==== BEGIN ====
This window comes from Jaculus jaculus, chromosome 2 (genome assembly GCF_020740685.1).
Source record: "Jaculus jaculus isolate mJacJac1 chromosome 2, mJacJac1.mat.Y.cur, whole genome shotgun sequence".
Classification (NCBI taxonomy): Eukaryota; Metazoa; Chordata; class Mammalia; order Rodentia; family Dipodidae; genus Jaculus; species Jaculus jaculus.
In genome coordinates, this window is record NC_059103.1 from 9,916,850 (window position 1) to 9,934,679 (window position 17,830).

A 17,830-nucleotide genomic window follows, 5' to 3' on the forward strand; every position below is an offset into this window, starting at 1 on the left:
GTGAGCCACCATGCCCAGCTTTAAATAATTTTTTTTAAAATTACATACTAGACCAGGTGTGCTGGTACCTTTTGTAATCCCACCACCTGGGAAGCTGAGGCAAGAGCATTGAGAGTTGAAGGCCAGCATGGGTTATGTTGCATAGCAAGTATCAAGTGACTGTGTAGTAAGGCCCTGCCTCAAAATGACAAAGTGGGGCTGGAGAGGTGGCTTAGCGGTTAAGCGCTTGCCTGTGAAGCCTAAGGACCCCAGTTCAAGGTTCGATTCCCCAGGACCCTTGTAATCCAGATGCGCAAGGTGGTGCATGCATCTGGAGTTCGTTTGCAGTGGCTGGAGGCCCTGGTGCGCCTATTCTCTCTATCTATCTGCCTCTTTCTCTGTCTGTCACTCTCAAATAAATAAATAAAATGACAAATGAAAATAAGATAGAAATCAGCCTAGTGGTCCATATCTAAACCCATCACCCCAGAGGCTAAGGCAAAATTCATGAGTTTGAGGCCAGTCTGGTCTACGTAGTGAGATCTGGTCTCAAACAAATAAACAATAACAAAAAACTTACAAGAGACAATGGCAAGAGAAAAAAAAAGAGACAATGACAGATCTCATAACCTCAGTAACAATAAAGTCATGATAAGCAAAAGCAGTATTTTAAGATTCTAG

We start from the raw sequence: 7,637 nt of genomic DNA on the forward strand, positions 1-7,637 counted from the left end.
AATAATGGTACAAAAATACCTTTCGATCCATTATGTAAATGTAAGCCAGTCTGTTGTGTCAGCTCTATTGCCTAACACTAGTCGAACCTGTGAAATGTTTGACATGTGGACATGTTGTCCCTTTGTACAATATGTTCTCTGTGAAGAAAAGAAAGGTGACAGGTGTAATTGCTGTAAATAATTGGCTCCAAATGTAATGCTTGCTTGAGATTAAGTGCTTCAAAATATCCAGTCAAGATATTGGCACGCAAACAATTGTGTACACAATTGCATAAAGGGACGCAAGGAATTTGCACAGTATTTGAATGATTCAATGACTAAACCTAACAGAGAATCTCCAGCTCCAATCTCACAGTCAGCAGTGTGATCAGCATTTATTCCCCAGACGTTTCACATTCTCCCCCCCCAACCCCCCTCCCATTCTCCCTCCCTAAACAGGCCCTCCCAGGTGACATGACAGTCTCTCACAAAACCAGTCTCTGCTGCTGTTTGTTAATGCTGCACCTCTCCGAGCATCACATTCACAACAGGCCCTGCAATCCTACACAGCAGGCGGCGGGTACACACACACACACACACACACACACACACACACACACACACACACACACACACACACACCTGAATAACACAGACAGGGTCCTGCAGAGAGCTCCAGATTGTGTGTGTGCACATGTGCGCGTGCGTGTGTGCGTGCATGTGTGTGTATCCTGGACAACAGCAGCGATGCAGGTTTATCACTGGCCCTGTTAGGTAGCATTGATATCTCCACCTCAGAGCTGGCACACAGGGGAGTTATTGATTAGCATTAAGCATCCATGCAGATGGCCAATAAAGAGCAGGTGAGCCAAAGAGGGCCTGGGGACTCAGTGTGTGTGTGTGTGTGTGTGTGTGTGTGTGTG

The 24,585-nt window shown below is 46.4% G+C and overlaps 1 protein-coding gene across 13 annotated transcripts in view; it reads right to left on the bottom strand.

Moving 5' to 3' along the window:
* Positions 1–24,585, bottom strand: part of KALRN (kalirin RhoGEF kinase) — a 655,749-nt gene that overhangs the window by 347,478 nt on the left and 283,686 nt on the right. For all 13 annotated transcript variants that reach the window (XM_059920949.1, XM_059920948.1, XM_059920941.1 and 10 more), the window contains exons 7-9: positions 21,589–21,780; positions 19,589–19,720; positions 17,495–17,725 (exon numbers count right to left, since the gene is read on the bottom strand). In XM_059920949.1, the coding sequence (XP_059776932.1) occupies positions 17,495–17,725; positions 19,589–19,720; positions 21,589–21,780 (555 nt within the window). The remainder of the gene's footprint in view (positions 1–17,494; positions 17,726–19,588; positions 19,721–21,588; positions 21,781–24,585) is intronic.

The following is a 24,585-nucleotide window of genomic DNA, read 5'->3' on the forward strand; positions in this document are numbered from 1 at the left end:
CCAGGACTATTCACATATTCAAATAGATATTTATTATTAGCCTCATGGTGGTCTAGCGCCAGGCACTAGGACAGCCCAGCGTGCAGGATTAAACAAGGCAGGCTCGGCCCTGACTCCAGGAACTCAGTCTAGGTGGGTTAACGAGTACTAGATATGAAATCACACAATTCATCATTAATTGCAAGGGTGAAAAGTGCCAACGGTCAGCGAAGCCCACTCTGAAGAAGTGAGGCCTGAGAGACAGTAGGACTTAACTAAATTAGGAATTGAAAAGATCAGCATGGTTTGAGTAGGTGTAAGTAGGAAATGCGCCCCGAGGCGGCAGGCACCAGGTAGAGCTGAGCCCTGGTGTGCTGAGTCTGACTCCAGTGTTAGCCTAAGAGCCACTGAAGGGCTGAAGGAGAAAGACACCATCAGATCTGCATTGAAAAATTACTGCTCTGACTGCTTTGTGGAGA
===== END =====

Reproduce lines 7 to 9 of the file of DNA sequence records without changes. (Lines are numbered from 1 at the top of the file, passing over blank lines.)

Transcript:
We start from the raw sequence: 7,637 nt of genomic DNA on the forward strand, positions 1-7,637 counted from the left end.
AATAATGGTACAAAAATACCTTTCGATCCATTATGTAAATGTAAGCCAGTCTGTTGTGTCAGCTCTATTGCCTAACACTAGTCGAACCTGTGAAATGTTTGACATGTGGACATGTTGTCCCTTTGTACAATATGTTCTCTGTGAAGAAAAGAAAGGTGACAGGTGTAATTGCTGTAAATAATTGGCTCCAAATGTAATGCTTGCTTGAGATTAAGTGCTTCAAAATATCCAGTCAAGATATTGGCACGCAAACAATTGTGTACACAATTGCATAAAGGGACGCAAGGAATTTGCACAGTATTTGAATGATTCAATGACTAAACCTAACAGAGAATCTCCAGCTCCAATCTCACAGTCAGCAGTGTGATCAGCATTTATTCCCCAGACGTTTCACATTCTCCCCCCCCAACCCCCCTCCCATTCTCCCTCCCTAAACAGGCCCTCCCAGGTGACATGACAGTCTCTCACAAAACCAGTCTCTGCTGCTGTTTGTTAATGCTGCACCTCTCCGAGCATCACATTCACAACAGGCCCTGCAATCCTACACAGCAGGCGGCGGGTACACACACACACACACACACACACACACACACACACACACACACACACACACACACACACCTGAATAACACAGACAGGGTCCTGCAGAGAGCTCCAGATTGTGTGTGTGCACATGTGCGCGTGCGTGTGTGCGTGCATGTGTGTGTATCCTGGACAACAGCAGCGATGCAGGTTTATCACTGGCCCTGTTAGGTAGCATTGATATCTCCACCTCAGAGCTGGCACACAGGGGAGTTATTGATTAGCATTAAGCATCCATGCAGATGGCCAATAAAGAGCAGGTGAGCCAAAGAGGGCCTGGGGACTCAGTGTGTGTGTGTGTGTGTGTGTGTGTGTGTGTG

The 24,585-nt window shown below is 46.4% G+C and overlaps 1 protein-coding gene across 13 annotated transcripts in view; it reads right to left on the bottom strand.